ILOILO City – Panay Electric Co. (PECO) denied specifically attributing pole fires here to the Philippine Long Distance Telephone Co. (PLDT).
“We merely stated that of the reported 709 pole fires from 2017 to 2019, only 138 were PECO-related. With that logic in mind, the remainder of the pole fires must related to telcos,” PECO stated in a letter to PLDT Panay Customer Service Zone senior manager Rene Lescano.
According to PECO, never in their statements in the media nor in their report to the Energy Regulatory Commission (ERC) did they state that the 571 pole fires in this city were attributable to PLDT.
The other day, Lescano said it was “not correct to say that the more than 500 posts are ours. We have very few wooden poles compared to (PECO’s).”
On Lescano’s assertion that PLDT’s lines were without voltage, PECO stated that one of the most common causes of pole fires is when telecommunication equipment attached to PECO poles short circuit. This occurs when a linkage is created between telco lines and/or messenger wires and PECO’s secondary, service lines and/or pole groundings.
“This can happen especially when telcos install pole clamps without insulators on PECO poles for their messenger wire, and this un-insulated clamp touches PECO’s pole grounding wire,” according to PECO.
PECO’s letter to PLDT was signed by Administrative Manager Marcelo Cacho, Line Engineer Mark Sejob and Operations Manager for Planning Engineer Aldren Deleste.
PECO also attached a sample voltage test of a telco messenger wire that has come in contact with a PECO secondary line. The voltages were 157V, 156V and 70V, respectively.
“In light of these results, we would like to immediately request that all PLDT facilities with attachments to PECO poles be installed with insulated pole clamps. We would like you to submit within 15 days a timeline in which you can install insulated pole clamps for all your attachments on PECO poles,” read part of PECO’s letter.
PECO also urged PLDT contractors not to bundle their wires with PECO’s wires as this may cause fire, especially when GI wires are used to bundle the said lines, as these are conductors that can create short circuit as well.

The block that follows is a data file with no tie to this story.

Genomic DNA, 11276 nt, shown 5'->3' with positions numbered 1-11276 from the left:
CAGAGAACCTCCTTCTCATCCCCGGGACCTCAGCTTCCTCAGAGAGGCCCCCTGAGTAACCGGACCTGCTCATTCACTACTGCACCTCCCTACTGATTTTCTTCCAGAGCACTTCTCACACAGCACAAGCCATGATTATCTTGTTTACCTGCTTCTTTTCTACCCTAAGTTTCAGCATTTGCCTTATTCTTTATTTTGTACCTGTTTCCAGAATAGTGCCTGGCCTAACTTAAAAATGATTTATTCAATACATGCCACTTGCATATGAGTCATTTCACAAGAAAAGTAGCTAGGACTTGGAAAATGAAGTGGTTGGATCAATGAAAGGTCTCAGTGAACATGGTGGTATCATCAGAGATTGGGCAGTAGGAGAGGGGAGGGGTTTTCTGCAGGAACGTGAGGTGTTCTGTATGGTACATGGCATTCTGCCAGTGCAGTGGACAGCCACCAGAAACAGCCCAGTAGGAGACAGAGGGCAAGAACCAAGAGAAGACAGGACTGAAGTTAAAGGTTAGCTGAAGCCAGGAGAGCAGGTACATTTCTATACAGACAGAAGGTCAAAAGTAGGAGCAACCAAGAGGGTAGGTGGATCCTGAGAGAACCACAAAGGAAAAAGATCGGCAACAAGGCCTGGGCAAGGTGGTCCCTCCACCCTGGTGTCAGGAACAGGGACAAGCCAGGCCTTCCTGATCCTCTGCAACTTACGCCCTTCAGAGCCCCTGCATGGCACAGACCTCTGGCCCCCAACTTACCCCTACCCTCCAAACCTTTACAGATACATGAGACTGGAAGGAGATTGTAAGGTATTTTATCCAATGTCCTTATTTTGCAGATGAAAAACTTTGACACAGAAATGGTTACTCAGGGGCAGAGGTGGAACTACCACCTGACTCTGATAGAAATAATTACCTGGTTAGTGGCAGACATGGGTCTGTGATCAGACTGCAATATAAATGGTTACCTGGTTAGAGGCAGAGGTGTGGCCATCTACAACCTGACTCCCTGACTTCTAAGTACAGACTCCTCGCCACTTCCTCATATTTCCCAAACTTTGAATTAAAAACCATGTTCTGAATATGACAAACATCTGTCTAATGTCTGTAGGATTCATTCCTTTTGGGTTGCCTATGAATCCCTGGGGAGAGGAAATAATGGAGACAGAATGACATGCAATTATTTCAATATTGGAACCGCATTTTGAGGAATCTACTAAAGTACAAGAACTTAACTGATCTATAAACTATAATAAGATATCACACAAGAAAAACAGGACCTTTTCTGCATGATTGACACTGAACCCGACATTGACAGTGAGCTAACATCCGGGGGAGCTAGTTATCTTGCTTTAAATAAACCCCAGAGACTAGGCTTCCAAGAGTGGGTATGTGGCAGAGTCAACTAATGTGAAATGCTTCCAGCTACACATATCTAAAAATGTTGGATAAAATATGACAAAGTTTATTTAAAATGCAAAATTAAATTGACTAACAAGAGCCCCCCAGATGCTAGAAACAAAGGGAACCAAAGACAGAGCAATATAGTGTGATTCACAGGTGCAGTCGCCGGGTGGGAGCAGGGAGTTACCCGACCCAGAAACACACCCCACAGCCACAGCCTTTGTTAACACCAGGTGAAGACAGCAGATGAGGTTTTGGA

PECO said it is standard procedure that there should be a gap between electrical wires and telco lines.
As to the poles on roads affected by road widening and could not be removed due to PLDT cable attachments, PECO asked the telco to immediately remove its facilities from their old poles in the following sites: four poles in Barangay Calajunan, Mandurriao district and two poles by the Rizal Bridge.
“We have been unable to remove our poles despite having relocated our facilities already due to PLDT’s facilities, which are still attached to them,” PECO added.
Regarding wires that are extremely low-hanging and have not been attached to new poles, PECO told PLDT to review their wiring set up in the areas of Barangay Caingin (La Paz), Barangay Baluarte (Molo) and Burgos Street, La Paz, among other streets.
“These areas have extremely low-hanging wires that are mistaken to be PECO wires and are a danger to the community. We have surveyed these and they do not belong to us. The same go with boxes in the middle of the street; one in Barangay Mansaya, La Paz has already been bumped and yet has not been removed,” PECO cited with attached photos as proof.
As the to lack of emergency line team to resolve issues, PECO turned the table to PLDT and its lack of available line teams to attend to emergencies caused by their own leaning and/or fallen poles.
“We have experienced multiple instances wherein our line teams have had to correct leaning or fallen PLDT poles that are blocking roads and creating traffic,” PECO stressed.
They cited for instance, the incident in Jaro Plaza in front of the Archbishop’s Palace on Nov. 13 wherein PECO’s team had to temporarily fix the PLDT pole.
To this date, the said pole has not yet been removed or repaired, said PECO attaching photo of it.
Another instance, among others, happened in Barangay Kasing-kasing, Molo on Nov. 7, wherein a pole fell on the road and no emergency personnel came from PLDT to rectify it. PECO sent its troubleshooters to move the pole to avoid traffic congestion.
“These are just a few of the incidents when we had to troubleshoot your facilities. While we readily do these jobs in the interest of public safety and uninterrupted traffic flow, we hope you can provide teams to maintain and troubleshoot your own facilities,” PECO told PLDT.
Lastly, PECO invited Lescano to attend the next Iloilo Utilities Group meeting on Nov. 27, 2 p.m. at the the PECO Annex H.
“You have not been to our meetings in almost two years; the other members of the other group may have concerns to relay to you in light of the challenges and opportunities posed by the many development projects in Iloilo City,” said PECO./PN